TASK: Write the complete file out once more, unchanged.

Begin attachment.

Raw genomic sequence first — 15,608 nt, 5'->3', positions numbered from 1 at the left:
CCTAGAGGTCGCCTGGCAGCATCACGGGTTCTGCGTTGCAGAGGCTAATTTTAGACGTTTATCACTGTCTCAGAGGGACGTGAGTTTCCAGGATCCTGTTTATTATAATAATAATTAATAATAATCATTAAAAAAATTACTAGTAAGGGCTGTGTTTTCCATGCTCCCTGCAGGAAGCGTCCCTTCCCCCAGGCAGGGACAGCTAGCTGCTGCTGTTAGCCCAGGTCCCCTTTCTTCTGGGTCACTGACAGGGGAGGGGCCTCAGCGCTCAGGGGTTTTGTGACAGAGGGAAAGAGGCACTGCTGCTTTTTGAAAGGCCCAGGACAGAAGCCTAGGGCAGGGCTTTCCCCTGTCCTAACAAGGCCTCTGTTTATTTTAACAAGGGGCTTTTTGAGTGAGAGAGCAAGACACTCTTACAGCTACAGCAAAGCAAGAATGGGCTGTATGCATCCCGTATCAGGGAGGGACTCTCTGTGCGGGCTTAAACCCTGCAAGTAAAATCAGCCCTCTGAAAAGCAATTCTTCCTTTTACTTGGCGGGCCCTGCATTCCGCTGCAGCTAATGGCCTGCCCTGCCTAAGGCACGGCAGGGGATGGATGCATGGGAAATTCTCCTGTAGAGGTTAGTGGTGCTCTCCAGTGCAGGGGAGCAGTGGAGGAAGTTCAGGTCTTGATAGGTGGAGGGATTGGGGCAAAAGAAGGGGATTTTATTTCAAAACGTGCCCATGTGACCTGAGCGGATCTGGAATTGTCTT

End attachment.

Raw genomic sequence first — 15,608 nt, 5'->3', positions numbered from 1 at the left:
CCTAGAGGTCGCCTGGCAGCATCACGGGTTCTGCGTTGCAGAGGCTAATTTTAGACGTTTATCACTGTCTCAGAGGGACGTGAGTTTCCAGGATCCTGTTTATTATAATAATAATTAATAATAATCATTAAAAAAATTACTAGTAAGGGCTGTGTTTTCCATGCTCCCTGCAGGAAGCGTCCCTTCCCCCAGGCAGGGACAGCTAGCTGCTGCTGTTAGCCCAGGTCCCCTTTCTTCTGGGTCACTGACAGGGGAGGGGCCTCAGCGCTCAGGGGTTTTGTGACAGAGGGAAAGAGGCACTGCTGCTTTTTGAAAGGCCCAGGACAGAAGCCTAGGGCAGGGCTTTCCCCTGTCCTAACAAGGCCTCTGTTTATTTTAACAAGGGGCTTTTTGAGTGAGAGAGCAAGACACTCTTACAGCTACAGCAAAGCAAGAATGGGCTGTATGCATCCCGTATCAGGGAGGGACTCTCTGTGCGGGCTTAAACCCTGCAAGTAAAATCAGCCCTCTGAAAAGCAATTCTTCCTTTTACTTGGCGGGCCCTGCATTCCGCTGCAGCTAATGGCCTGCCCTGCCTAAGGCACGGCAGGGGATGGATGCATGGGAAATTCTCCTGTAGAGGTTAGTGGTGCTCTCCAGTGCAGGGGAGCAGTGGAGGAAGTTCAGGTCTTGATAGGTGGAGGGATTGGGGCAAAAGAAGGGGATTTTATTTCAAAACGTGCCCATGTGACCTGAGCGGATCTGGAATTGTCTT